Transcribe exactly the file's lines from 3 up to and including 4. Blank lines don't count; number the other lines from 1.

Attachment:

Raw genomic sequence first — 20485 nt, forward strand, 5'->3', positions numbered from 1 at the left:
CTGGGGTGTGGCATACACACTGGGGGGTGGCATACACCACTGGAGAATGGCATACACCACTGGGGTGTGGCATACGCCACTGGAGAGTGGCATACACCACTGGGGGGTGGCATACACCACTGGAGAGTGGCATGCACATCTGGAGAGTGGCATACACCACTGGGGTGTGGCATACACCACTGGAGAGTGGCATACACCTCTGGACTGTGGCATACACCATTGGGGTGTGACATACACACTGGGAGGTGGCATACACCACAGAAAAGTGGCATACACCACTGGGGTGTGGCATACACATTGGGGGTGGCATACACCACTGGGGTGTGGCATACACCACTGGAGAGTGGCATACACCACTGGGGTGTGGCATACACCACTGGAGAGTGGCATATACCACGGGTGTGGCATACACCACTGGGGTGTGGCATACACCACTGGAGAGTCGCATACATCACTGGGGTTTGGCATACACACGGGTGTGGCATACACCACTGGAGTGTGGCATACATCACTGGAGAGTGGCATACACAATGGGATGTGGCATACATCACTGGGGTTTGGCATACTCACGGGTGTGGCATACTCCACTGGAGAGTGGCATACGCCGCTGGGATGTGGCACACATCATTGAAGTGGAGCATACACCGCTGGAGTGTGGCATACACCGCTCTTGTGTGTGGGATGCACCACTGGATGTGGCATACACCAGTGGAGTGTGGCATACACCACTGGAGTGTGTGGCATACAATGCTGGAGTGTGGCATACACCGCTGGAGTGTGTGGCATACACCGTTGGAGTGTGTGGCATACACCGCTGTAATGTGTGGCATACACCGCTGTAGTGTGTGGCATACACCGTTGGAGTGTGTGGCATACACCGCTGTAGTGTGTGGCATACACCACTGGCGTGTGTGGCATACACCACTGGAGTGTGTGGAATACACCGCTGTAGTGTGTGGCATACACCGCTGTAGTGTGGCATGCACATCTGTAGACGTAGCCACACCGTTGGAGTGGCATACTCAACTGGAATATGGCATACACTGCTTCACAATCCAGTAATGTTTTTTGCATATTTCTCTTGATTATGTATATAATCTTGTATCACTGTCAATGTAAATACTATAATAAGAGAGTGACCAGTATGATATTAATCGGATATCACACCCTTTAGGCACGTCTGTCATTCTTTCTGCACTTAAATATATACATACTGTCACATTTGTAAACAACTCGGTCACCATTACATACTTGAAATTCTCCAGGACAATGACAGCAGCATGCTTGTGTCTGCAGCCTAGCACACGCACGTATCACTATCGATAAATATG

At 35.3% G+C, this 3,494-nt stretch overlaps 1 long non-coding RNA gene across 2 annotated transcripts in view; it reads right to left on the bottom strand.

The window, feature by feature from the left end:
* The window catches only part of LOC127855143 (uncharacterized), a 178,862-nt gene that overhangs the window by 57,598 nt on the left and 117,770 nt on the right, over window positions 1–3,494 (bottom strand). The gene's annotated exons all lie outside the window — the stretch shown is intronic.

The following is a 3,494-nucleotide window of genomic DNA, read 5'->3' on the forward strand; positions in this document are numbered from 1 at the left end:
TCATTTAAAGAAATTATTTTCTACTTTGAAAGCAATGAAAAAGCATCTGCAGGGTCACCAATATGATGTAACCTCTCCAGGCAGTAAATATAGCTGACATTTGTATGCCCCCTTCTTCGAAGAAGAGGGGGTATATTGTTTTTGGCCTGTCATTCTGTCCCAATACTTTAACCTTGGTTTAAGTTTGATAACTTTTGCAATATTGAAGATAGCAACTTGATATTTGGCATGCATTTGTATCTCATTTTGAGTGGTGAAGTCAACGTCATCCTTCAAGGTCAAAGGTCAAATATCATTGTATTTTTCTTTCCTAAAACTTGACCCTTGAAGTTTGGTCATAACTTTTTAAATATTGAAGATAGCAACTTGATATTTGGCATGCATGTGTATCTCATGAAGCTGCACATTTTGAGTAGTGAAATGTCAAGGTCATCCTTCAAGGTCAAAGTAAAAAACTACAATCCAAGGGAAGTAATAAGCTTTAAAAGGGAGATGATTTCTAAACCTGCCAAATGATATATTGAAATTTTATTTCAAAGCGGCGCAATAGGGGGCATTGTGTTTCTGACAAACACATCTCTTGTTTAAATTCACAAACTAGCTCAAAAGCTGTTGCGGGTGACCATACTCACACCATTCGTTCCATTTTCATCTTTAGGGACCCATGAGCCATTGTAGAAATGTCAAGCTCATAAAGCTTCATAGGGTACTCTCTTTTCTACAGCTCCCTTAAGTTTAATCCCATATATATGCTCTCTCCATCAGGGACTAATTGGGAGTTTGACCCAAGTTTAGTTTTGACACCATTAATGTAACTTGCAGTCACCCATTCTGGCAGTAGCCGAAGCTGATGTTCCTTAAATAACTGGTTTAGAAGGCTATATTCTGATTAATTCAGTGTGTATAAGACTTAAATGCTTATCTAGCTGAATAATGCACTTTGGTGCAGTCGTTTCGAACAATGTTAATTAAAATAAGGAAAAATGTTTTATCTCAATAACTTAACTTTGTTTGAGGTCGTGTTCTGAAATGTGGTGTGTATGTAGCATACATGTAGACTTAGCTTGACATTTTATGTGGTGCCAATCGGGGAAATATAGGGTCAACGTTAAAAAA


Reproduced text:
At 35.3% G+C, this 3,494-nt stretch overlaps 1 long non-coding RNA gene across 2 annotated transcripts in view; it reads right to left on the bottom strand.

The window, feature by feature from the left end: